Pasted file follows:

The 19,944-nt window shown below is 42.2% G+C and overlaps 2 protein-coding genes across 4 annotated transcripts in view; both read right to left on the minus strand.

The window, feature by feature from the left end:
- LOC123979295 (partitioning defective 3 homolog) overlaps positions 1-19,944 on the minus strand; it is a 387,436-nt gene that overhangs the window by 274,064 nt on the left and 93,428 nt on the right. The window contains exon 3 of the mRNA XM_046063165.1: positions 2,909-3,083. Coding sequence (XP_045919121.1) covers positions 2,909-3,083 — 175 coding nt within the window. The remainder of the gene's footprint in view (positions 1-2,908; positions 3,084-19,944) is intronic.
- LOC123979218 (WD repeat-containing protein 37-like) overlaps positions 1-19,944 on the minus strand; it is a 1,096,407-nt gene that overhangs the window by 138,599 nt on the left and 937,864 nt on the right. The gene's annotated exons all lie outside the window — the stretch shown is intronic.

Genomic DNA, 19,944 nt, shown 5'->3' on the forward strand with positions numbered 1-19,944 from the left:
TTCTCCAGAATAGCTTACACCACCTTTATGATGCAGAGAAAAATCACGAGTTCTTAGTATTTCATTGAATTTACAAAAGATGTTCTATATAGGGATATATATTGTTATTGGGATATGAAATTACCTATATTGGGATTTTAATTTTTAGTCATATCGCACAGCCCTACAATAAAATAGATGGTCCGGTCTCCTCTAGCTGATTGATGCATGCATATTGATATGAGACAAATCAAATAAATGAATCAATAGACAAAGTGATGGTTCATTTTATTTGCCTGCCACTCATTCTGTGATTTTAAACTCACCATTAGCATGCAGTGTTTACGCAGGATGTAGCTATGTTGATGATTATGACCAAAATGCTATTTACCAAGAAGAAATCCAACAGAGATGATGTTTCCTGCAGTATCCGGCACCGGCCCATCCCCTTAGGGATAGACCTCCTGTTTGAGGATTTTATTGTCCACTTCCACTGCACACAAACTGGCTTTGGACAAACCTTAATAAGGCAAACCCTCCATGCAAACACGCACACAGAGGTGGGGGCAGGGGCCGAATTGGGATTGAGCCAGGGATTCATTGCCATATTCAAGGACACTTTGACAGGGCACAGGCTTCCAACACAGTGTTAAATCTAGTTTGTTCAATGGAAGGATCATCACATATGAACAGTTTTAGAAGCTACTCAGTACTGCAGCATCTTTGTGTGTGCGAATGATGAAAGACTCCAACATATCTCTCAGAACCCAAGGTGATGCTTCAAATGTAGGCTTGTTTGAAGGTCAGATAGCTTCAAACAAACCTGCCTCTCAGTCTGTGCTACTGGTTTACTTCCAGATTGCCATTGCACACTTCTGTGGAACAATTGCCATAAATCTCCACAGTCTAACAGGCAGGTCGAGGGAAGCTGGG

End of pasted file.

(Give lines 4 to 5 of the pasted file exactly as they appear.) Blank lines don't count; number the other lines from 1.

- LOC123979218 (WD repeat-containing protein 37-like) overlaps positions 1-19,944 on the minus strand; it is a 1,096,407-nt gene that overhangs the window by 138,599 nt on the left and 937,864 nt on the right. The gene's annotated exons all lie outside the window — the stretch shown is intronic.

Genomic DNA, 19,944 nt, shown 5'->3' on the forward strand with positions numbered 1-19,944 from the left: